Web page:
I have waited, Sir, until the last moment before addressing the House on this subject, in order that I might not interfere with the question of which notice had been given, and because I thought it desirable that I should hear the charges which might be made before I proceeded to make any observation on the matter. After what had occurred in this and the other House of Parliament last evening, when I had no opportunity of replying, I was most anxious to make a statement to the House, and that statement I should have made even had not the hon. Member for Tyne-mouth addressed to me these questions. I hope the House, therefore, will give me its attention, because it is necessary not only for the justification of the Board of which I am a member, but also, for the satisfaction of hon. Gentlemen themselves, that I should enter, even at some length, into the details of the arrangements which were made by the Government, and I hope that I shall be able to show that on our part, at least, nothing was omitted which could conduce to the comfort of both Houses of Parliament. No persons can have been more grieved at what took place than was every Member of the Board of Admiralty and myself in particular, inasmuch as no persons had so great an interest in the general success of the splendid demonstration which we had been mainly instrumental in calling into existence. We should regret those occurrences the more if we had not taken every means in our power to cause everything connected with that review to pass off as well as possible; and I think, at all events, we have succeeded in showing that the country has good reason to be proud of that display of her naval strength which was exhibited on Wednesday. Great exertions had been made both in Her Majesty's building yards and in the private yards of those contractors who were employed to build a larger number of vessels of war than at one time it was thought could have been provided, as well as by those other contractors who had provided what was still more extraordinary, the large number of steam-engines which were required; and the Admiralty, which had been the means of exciting the contractors to these great exertions, had a pardonable feeling of pride in what had been done, and were most anxious that the country, and more particularly the two Houses of Parliament, who had placed at their disposal the means of providing the enormous fleet which was assembled at Spithead, should have the best opportunities of witnessing the result of our labours. I think, therefore, that the House will admit that we were the persons most interested in the display, and I hope I shall be able to show that, so far as depended upon us, every order was given and every precaution was taken to insure that every hon. Member and every other person who went down under the charge of the Admiralty should see it to the best advantage. I must, however, beg hon. Members to remember that there are two elements—time and tide—over which we had no command, and that with regard to the conveyance of persons from London to the port of embarkation we had but a very limited control. We did all that was in our power to provide that proper arrangements should be adopted by the railway company for the conveyance of the Members of both Houses of Parliament, but it was not for us actually to carry out those arrangements. The review, as hon. Gentlemen are aware, was originally intended to have taken place rather more than a week ago; but I found that, if the review had been then held, in consequence of the state of the tide the manœuvres must have commenced at so early a period of the day that it would have been necessary for persons who intended to witness the proceedings of the fleet to leave London soon after midnight. I represented this to Her Majesty, who was graciously pleased to sanction the postponement of the review for a week, in order that visitors from London might not be subjected to inconvenience. I went down to Portsmouth along with my right hon. and gallant Friend (Sir M. Berkeley) and we found that, in consequence of the state of the tide, the period which could be devoted to the evolutions of the fleet on the day appointed for the review would be about six hours—between eleven o'clock and five o'clock.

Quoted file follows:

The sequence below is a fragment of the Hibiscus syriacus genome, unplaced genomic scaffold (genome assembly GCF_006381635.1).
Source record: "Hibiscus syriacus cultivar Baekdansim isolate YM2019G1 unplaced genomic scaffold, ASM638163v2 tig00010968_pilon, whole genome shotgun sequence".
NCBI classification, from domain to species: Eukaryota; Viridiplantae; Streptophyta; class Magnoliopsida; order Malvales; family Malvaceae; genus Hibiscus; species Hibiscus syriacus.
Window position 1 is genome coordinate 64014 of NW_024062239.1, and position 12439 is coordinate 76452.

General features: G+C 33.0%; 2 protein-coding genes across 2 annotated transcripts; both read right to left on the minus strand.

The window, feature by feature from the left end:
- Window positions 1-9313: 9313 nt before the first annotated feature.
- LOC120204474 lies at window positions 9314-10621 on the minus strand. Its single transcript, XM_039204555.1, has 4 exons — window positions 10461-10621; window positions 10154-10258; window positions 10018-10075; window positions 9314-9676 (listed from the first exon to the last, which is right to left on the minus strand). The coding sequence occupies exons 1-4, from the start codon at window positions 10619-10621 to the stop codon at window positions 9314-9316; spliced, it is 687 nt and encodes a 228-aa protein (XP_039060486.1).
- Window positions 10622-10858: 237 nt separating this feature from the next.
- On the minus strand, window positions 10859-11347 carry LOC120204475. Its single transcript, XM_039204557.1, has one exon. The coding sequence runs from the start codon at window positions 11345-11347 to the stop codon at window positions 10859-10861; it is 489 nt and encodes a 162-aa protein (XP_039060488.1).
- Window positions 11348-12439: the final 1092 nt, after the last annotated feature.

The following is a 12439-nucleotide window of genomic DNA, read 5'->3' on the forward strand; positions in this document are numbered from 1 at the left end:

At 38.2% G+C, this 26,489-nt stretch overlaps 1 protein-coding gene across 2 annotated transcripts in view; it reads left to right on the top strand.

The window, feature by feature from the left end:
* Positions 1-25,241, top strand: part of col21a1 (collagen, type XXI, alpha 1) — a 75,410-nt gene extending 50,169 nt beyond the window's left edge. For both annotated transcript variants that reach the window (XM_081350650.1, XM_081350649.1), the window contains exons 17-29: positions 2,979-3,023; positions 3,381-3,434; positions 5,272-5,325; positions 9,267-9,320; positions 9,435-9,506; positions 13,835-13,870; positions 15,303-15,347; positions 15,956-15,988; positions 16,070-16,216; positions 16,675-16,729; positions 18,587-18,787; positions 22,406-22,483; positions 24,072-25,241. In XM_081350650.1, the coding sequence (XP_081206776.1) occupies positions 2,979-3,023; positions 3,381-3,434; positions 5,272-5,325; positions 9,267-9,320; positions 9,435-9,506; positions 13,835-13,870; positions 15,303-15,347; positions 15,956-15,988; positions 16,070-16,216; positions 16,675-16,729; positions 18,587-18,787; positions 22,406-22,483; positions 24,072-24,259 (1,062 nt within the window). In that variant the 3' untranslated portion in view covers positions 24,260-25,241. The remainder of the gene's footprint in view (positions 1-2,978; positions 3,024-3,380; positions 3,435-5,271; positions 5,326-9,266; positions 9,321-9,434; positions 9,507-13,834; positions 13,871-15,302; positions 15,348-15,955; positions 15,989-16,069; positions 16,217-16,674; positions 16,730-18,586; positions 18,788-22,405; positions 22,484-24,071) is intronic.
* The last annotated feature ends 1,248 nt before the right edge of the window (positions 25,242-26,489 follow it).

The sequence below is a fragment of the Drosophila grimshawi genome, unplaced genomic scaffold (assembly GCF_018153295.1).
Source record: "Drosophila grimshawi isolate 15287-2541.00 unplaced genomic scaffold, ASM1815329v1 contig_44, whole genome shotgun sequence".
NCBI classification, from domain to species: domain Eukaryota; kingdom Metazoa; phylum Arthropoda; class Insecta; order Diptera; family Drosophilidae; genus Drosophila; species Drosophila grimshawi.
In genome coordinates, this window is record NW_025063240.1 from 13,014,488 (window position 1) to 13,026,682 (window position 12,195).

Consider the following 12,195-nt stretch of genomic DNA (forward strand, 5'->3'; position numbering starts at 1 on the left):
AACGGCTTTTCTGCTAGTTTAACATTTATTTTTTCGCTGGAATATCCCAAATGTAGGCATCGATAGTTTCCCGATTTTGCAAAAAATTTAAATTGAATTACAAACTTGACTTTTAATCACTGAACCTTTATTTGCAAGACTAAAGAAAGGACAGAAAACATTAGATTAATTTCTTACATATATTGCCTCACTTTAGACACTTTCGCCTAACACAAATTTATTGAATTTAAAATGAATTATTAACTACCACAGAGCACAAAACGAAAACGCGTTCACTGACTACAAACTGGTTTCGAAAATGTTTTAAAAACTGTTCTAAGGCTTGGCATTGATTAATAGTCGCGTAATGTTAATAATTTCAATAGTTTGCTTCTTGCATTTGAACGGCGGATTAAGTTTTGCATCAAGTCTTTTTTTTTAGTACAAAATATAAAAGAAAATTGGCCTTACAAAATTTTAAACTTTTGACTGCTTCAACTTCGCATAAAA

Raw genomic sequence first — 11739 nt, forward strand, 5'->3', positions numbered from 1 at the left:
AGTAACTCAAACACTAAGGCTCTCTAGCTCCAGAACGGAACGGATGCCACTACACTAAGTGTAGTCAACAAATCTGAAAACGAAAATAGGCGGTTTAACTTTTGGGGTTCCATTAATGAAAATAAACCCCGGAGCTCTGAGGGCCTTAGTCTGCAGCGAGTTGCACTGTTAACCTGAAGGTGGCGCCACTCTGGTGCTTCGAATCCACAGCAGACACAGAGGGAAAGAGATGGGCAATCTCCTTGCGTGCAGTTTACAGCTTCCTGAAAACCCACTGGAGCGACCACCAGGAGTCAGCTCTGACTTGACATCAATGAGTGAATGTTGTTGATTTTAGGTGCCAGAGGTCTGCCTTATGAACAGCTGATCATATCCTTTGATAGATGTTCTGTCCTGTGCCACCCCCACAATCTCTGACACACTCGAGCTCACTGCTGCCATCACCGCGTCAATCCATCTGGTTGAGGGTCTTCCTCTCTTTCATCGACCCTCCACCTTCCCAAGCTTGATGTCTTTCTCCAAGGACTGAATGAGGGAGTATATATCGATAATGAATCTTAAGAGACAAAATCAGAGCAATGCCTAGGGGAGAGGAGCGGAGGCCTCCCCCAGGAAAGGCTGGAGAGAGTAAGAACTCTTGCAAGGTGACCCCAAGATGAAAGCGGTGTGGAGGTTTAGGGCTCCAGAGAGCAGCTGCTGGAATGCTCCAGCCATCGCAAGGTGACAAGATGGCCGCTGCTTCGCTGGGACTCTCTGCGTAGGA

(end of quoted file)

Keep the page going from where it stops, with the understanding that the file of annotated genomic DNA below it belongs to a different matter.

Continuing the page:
Before I state generally the arrangements that were made I will notice some of the complaints which, I observe, were made here and elsewhere last night with reference to those arrangements. Com- plaint has been made that the members of the two Houses of Parliament were embarked at Southampton and not at Portsmouth. Well, I can only say that our reason for making that arrangement was simply because we believed it would be most convenient for the two Houses. The question of time was so essential that, as the commencement of the review depended upon Her Majesty's arrival, we thought we should best consult the convenience of all parties by doing everything in our power to insure Her Majesty's embarkation at the appointed hour, and the dockyard at Gosport was reserved exclusively for Her Majesty and those attached to the Royal suite. The two ports of embarkation for the public were therefore Portsmouth and Southampton. There was every reason for believing that by far the greatest crowding and inconvenience would be experienced at Portsmouth, because a large number of naval officers, with their families, were residing in that town and its immediate neighbourhood, and there could be no doubt that they, along with numerous friends, would be most anxious to witness the spectacle. The great mass of people who took an interest in the fleet, and who were desirous to witness the review, were collected at Portsmouth, and I do not know that I can give a better test of what we believed would be the comparative numbers embarking at each port than the fact that we made arrangements for despatching twenty-three steamers for spectators from Portsmouth, and only six from Southampton. As, therefore, the large number of persons connected with the town of Portsmouth, or resident in the neighbourhood, or who might resort there from other points in order to witness the review, was certain to occasion inconvenient crowding, we thought the best course would be that visitors from London should embark at Southampton, where they were less likely to be incommoded by the pressure of crowds than would be the case at Portsmouth. Another consideration which influenced us in making this arrangement was, that the pier at which passengers embark at Portsmouth is half a mile or three quarters of a mile from the station, while at Southampton the trains discharge their passengers within 200 or 300 yards of the wharf. I have a lively recollection of the naval review which took place two years ago, and I remember on that occasion the great difficulty and confusion occurred in getting from the Sallyport or the Dockyard to the railway station, and that such inconvenience was experienced in a far less degree at Southampton than at Portsmouth, in consequence of the smaller distance at the former town between the points of arrival by railway and of embarkation. Another consideration which influenced our decision was, that the distance is less between London and Southampton than between London and Portsmouth, and we thought it fair to both Houses of Parliament to subject them to the least possible inconvenience so far as we were concerned. It was, however, as I have previously said, no part of our business to provide for the conveyance of hon. Gentlemen from the railway station to the ships' sides, and I think it will be admitted that the shorter the distance I between the station and the ships' sides the less inconvenience were passengers likely to experience. At Southampton, as I have said, the railway station is within about 300 yards of the wharf, and we therefore thought that Southampton would be the most convenient point for the embarkation of the Members of both Houses of Parliament.